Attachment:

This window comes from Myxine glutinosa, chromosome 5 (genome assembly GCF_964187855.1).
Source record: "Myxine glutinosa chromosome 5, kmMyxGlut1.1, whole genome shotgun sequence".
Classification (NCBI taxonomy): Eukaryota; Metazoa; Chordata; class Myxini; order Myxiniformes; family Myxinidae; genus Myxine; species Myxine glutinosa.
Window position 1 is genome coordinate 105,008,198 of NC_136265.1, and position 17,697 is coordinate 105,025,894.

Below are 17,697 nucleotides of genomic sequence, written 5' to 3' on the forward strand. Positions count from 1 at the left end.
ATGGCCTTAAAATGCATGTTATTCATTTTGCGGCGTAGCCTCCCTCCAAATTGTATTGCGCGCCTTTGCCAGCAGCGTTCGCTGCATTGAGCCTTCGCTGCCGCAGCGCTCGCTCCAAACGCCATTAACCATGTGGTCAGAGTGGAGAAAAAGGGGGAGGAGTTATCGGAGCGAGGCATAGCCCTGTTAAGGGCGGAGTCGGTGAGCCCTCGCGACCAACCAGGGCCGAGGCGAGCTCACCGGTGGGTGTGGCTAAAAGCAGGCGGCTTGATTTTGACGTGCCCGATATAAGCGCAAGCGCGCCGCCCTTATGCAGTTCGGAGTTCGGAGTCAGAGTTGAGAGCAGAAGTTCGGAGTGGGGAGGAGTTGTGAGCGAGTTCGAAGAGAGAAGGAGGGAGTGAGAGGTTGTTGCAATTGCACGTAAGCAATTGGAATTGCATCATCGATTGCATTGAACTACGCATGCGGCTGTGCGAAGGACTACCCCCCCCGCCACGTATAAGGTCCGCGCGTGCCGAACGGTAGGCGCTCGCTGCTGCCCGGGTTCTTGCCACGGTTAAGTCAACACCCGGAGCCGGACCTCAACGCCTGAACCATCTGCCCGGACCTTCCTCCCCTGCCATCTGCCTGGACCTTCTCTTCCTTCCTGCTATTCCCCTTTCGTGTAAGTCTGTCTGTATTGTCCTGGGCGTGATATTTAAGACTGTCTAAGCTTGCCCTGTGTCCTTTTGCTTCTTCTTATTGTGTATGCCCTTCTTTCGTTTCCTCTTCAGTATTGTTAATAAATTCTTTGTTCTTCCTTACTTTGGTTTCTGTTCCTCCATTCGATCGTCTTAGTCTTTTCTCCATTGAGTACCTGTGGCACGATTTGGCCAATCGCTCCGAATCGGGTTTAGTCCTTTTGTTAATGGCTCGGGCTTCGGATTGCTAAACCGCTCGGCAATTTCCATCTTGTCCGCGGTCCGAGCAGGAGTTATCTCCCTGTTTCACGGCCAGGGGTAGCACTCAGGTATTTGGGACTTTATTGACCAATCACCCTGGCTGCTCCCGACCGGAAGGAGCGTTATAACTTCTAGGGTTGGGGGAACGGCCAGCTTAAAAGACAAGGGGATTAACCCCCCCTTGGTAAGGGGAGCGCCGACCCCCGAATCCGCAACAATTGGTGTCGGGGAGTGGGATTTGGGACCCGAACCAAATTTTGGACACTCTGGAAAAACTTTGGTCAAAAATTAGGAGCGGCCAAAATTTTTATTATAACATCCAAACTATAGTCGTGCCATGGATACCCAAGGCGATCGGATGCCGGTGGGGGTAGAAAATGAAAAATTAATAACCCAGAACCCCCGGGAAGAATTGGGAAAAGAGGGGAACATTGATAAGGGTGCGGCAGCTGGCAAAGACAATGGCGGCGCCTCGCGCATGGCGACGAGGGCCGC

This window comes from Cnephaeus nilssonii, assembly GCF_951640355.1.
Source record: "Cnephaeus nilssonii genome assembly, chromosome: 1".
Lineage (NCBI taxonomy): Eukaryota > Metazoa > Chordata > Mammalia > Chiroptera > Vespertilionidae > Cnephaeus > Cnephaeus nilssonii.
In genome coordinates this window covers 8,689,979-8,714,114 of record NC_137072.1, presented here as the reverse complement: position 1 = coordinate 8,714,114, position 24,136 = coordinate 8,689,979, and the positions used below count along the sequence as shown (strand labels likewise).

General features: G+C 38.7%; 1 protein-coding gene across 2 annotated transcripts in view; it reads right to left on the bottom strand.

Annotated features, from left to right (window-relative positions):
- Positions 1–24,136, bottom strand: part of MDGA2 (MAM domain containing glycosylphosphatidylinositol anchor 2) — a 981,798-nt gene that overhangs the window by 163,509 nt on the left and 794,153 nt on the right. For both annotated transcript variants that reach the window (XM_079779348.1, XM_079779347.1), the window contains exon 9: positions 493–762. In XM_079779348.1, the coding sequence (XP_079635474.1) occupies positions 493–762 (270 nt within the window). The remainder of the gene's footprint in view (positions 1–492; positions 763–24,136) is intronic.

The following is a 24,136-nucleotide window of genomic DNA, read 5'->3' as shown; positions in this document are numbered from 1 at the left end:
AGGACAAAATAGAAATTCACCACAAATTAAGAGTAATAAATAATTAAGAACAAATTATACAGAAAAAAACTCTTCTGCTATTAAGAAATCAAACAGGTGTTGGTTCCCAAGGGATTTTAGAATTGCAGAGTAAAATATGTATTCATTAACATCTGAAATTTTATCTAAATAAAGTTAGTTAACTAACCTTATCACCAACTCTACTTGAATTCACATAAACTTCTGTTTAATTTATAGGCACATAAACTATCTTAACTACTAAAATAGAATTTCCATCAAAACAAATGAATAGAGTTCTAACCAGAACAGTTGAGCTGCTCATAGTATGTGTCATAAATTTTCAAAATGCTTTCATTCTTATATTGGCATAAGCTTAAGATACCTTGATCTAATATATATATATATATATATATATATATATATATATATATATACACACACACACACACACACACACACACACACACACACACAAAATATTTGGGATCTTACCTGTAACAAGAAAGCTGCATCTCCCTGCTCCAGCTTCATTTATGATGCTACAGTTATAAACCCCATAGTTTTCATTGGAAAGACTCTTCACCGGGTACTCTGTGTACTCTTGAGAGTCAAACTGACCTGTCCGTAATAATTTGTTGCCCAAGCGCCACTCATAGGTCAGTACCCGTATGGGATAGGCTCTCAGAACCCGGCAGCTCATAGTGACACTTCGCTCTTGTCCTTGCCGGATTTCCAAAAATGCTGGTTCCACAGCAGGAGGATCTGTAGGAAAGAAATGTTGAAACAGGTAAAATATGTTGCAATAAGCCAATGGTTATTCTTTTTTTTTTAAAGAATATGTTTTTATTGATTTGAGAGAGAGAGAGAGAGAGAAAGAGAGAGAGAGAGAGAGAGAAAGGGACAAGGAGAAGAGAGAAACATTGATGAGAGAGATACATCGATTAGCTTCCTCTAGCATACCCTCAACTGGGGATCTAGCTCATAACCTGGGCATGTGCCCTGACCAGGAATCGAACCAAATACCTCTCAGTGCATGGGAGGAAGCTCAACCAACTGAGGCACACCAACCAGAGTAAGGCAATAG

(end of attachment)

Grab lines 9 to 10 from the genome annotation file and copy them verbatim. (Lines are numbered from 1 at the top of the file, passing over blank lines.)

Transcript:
Lineage (NCBI taxonomy): Eukaryota > Metazoa > Chordata > Mammalia > Chiroptera > Vespertilionidae > Cnephaeus > Cnephaeus nilssonii.
In genome coordinates this window covers 8,689,979-8,714,114 of record NC_137072.1, presented here as the reverse complement: position 1 = coordinate 8,714,114, position 24,136 = coordinate 8,689,979, and the positions used below count along the sequence as shown (strand labels likewise).